, “So why has Sen. McCain, R-Ariz., gone to unprecedented lengths to block reform of the Senate campaign finance system? Why does he oppose letting this important matter even come to a vote? Perhaps it's because he is a prime beneficiary of the special interest funding of congressional elections. McCain raised over $2.5 million for his 1986 election . . . more than $760,000 of his campaign funds came from political action committee (PACs) . . . especially disturbing are the contributions to McCain's campaign coffers from PACs outside of Arizona.”

And McCain simply embarrassed himself when his family's investment deals with Keating were uncovered. In September of 1989, as he was questioned about them by the Arizona Republic, he called the reporter “a liar” and denounced his efforts as “irresponsible journalism”. When pressed later, he told the same reporter, “That's the spouse's involvement, you idiot.”

In ultimately protecting one of their own, the Senate Select Committee on Ethics asserted McCain broke no laws, but did say this about the man who is now the self-professed “champion of campaign finance reform”:

“Mr. Keating, his associates, and his friends contributed $56,000 for Senator McCain's two House races in 1982 and 1984, and $54,000 for his 1986 Senate race. Mr. Keating also provided his corporate plane and/or arranged for payment for the use of commercial or private aircraft on several occasions for travel by Senator McCain and his family, for which Senator McCain ultimately provided reimbursement when called upon to do so. Mr. Keating also allowed Senator McCain and his family to vacation with Mr. Keating and his family, at a home provided by Mr. Keating in the Bahamas, in each of the calendar years 1983 through 1986……..”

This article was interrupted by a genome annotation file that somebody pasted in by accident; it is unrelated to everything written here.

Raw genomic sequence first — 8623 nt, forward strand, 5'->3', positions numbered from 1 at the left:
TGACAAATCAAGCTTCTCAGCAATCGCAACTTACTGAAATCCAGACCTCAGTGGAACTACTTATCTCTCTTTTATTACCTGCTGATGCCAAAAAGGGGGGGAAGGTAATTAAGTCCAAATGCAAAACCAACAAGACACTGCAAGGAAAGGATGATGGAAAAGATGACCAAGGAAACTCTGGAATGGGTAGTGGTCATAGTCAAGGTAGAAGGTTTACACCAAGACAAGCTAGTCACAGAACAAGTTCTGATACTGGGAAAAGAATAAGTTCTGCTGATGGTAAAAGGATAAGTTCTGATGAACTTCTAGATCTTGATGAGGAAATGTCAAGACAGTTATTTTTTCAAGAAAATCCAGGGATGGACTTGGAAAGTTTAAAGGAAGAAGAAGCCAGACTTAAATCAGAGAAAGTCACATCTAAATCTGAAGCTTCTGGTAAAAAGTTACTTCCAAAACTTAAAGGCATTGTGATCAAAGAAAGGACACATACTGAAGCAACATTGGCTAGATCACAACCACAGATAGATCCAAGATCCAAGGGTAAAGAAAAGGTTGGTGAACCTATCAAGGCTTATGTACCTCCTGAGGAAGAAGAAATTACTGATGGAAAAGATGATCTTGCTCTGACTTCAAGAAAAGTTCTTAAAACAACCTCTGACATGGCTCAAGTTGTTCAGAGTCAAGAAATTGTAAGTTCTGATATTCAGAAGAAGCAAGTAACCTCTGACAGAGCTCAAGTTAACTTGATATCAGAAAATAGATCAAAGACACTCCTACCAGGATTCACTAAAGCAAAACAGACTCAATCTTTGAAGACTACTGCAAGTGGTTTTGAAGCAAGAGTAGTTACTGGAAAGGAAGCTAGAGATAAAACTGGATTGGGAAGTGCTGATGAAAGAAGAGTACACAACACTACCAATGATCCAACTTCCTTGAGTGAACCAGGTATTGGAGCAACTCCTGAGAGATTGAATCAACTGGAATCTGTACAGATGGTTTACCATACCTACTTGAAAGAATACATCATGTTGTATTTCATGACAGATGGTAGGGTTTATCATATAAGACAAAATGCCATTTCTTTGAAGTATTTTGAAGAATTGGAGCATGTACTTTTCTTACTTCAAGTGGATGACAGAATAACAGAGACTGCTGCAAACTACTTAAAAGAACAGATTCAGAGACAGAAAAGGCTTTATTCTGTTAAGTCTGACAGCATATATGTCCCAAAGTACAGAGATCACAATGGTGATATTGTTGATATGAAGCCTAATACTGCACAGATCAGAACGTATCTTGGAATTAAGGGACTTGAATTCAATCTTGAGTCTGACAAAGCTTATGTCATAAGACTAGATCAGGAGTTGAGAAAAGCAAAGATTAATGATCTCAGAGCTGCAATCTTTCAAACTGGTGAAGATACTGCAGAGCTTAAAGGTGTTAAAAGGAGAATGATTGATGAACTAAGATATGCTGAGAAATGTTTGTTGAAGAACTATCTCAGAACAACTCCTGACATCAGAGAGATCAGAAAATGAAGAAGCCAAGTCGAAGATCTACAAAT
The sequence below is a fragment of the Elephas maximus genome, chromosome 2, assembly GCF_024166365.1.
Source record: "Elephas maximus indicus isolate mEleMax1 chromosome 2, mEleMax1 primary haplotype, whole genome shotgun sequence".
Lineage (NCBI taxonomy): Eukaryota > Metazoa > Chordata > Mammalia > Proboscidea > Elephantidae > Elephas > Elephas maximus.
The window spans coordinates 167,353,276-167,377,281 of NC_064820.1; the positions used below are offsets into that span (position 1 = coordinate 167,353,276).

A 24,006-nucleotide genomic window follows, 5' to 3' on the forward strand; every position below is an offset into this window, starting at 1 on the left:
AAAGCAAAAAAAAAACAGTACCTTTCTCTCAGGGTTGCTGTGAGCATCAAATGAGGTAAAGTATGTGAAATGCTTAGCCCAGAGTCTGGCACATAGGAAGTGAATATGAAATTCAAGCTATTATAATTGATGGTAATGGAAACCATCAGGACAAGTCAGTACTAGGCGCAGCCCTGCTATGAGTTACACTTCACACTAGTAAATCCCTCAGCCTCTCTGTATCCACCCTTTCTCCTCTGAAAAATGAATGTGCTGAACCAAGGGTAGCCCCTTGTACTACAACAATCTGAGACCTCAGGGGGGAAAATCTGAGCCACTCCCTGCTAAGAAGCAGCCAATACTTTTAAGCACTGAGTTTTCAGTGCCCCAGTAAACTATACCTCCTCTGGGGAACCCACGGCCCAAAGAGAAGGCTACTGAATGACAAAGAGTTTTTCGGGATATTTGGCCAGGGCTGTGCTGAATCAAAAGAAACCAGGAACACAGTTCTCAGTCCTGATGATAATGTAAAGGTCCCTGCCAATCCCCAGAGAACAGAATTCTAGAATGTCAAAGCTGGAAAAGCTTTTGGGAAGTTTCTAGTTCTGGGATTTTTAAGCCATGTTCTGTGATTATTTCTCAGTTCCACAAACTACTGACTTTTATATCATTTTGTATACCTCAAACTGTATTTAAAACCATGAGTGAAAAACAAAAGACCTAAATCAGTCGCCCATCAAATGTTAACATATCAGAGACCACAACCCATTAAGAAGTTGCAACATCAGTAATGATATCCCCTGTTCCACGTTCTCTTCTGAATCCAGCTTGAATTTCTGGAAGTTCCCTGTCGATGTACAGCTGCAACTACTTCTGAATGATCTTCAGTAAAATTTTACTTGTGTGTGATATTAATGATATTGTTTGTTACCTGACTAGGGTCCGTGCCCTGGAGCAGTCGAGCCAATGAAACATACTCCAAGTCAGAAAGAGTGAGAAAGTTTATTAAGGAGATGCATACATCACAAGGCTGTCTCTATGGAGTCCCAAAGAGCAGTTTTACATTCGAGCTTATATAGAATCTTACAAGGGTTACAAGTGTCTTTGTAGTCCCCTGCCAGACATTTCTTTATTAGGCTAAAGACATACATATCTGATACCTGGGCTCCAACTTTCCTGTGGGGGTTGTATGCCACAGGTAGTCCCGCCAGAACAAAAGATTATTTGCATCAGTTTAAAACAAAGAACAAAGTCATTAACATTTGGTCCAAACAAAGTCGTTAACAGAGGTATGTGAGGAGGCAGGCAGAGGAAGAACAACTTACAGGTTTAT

According to a Time magazine story in December of 1999, ” He (McCain) denounces big-spending special interests and yet accepts flights on corporate jets; he puts the speaker of the Arizona house of representatives on his campaign payroll despite a flurry of ethics charges around him; he neglects to recuse himself from debates about measures that would affect his family beer business.”

Yet the writers, Nancy Gibbs and John F. Dickerson, insist, “But a funny thing happened on the way to his deathbed conversion (to campaign reformer): he really reformed.”

McCain's posture toward television interests in the process of crafting the boxing bill would strongly suggest otherwise.

On a personal note, as I reviewed some of the material for this story, my mind regressed to a couple of years ago, as I was compiling the investigative report “A Commission Run Amok”, which dealt with the Florida State Athletic Commission.

At the time, Mike Scionti, the commission's former executive director, was awaiting a hearing on ethics charges. He had been embroiled in a firestorm of controversy that eventually led to his firing by Governor Jeb Bush, over what was considered to be highly improper conduct while in office. A non-profit organization – a charity for youth – that the commission had established and Scionti had spearheaded, accepted a large donation from promoter Don King, after which Scionti had sought to change a commission regulation about promotional contracts that would have benefited King.

There was no evidence that any money went into Scionti's pocket directly, or that it went to furthering any personal agenda of Scionti's – public relations-related or otherwise.
Meanwhile, McCain had gone to bat, more aggressively and, by all accounts, with a much heavier hand, on behalf of entities that plowed money into his election campaigns and to political action committees that were designed to promote McCain's political objectives – in many respects creating a higher public profile for the senator, which has in turn spawned media coverage, book sales, and even more political donations.